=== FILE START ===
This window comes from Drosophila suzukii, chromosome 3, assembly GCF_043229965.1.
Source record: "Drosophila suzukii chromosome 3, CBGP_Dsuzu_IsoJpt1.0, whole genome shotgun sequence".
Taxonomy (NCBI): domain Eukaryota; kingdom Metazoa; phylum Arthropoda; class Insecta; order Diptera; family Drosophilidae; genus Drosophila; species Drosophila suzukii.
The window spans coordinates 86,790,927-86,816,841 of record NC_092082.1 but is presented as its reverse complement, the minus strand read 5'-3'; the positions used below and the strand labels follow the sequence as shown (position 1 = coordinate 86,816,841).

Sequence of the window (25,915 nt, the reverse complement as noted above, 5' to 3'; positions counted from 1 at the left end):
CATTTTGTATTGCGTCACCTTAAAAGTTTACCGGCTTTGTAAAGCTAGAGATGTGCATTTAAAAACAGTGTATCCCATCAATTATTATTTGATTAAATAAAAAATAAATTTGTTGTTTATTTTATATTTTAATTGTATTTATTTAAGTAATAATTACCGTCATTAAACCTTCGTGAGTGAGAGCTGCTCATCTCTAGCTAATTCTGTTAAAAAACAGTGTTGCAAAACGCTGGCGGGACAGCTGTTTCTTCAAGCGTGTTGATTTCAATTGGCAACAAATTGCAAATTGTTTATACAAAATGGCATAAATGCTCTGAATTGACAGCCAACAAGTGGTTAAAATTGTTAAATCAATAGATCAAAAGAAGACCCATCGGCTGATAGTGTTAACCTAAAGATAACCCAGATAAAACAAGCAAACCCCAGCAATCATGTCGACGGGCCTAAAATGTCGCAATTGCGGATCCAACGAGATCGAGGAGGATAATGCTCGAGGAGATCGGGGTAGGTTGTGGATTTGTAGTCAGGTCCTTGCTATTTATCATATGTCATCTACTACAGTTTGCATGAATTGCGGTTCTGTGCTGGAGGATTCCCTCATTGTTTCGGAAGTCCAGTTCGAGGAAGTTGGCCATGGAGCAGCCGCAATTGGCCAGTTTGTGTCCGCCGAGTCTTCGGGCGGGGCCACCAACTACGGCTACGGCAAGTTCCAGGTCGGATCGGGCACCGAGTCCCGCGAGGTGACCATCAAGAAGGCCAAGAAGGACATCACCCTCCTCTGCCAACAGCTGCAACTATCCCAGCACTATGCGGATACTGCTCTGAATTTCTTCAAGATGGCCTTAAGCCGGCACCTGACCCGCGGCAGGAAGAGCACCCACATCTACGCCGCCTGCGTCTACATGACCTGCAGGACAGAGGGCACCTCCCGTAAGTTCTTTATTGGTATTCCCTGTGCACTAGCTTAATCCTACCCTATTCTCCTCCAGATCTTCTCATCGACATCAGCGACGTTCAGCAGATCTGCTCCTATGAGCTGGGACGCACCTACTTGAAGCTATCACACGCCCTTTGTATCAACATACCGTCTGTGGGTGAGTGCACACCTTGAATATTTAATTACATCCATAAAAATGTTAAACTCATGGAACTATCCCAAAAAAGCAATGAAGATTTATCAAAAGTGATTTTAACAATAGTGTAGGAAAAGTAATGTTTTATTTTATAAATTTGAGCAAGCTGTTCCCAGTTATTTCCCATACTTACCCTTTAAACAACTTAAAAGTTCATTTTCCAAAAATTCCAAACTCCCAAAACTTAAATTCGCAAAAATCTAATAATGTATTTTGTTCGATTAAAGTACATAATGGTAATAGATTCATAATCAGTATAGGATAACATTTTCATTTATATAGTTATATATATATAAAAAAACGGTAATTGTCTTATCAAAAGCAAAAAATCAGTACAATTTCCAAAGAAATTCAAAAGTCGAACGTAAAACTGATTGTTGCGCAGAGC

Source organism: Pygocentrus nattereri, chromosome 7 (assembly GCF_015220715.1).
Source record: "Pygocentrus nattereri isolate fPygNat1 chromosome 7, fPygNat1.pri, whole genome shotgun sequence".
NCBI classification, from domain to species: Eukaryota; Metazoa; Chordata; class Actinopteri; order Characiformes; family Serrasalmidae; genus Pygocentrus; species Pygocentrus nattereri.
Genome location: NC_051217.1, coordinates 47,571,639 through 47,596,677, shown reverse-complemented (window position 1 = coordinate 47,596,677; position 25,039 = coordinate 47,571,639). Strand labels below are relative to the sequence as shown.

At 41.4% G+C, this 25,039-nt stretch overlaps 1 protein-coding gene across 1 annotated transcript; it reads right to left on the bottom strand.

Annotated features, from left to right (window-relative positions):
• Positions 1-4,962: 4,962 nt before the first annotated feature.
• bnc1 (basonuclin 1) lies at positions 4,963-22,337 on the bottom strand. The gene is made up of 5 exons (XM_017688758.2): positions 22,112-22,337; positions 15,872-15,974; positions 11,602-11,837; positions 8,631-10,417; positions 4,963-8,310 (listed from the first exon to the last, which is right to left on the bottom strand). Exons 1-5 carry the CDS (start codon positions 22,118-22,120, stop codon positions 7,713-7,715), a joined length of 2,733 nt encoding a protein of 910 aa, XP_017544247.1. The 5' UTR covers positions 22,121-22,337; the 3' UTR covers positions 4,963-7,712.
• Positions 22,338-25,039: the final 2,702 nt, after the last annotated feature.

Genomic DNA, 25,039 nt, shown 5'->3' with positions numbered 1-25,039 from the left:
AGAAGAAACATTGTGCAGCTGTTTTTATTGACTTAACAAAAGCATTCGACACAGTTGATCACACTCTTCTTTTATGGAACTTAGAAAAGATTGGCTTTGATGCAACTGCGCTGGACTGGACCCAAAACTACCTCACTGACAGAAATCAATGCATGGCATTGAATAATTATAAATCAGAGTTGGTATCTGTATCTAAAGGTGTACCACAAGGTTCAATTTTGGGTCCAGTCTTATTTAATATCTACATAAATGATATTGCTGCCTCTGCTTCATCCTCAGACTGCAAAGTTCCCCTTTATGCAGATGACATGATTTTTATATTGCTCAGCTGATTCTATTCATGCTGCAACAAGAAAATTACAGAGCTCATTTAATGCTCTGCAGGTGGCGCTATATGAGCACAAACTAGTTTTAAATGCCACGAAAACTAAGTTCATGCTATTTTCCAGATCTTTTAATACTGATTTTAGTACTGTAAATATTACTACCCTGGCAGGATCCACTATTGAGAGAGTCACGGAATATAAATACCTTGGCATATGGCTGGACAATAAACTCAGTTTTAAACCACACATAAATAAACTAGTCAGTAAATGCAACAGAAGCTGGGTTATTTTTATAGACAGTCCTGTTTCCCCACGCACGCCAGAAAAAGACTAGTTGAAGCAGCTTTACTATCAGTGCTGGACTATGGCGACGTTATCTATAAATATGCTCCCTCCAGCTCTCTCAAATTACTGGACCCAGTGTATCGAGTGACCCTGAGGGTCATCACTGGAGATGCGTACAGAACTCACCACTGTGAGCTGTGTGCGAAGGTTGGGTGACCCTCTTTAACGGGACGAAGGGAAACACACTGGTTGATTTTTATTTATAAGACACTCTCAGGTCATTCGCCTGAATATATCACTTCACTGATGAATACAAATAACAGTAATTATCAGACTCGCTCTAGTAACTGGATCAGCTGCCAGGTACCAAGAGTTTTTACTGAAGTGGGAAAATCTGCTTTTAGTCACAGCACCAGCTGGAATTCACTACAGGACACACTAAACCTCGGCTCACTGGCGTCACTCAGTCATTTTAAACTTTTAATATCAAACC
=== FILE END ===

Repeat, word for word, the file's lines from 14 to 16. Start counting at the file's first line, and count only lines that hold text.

• bnc1 (basonuclin 1) lies at positions 4,963-22,337 on the bottom strand. The gene is made up of 5 exons (XM_017688758.2): positions 22,112-22,337; positions 15,872-15,974; positions 11,602-11,837; positions 8,631-10,417; positions 4,963-8,310 (listed from the first exon to the last, which is right to left on the bottom strand). Exons 1-5 carry the CDS (start codon positions 22,118-22,120, stop codon positions 7,713-7,715), a joined length of 2,733 nt encoding a protein of 910 aa, XP_017544247.1. The 5' UTR covers positions 22,121-22,337; the 3' UTR covers positions 4,963-7,712.
• Positions 22,338-25,039: the final 2,702 nt, after the last annotated feature.

Genomic DNA, 25,039 nt, shown 5'->3' with positions numbered 1-25,039 from the left: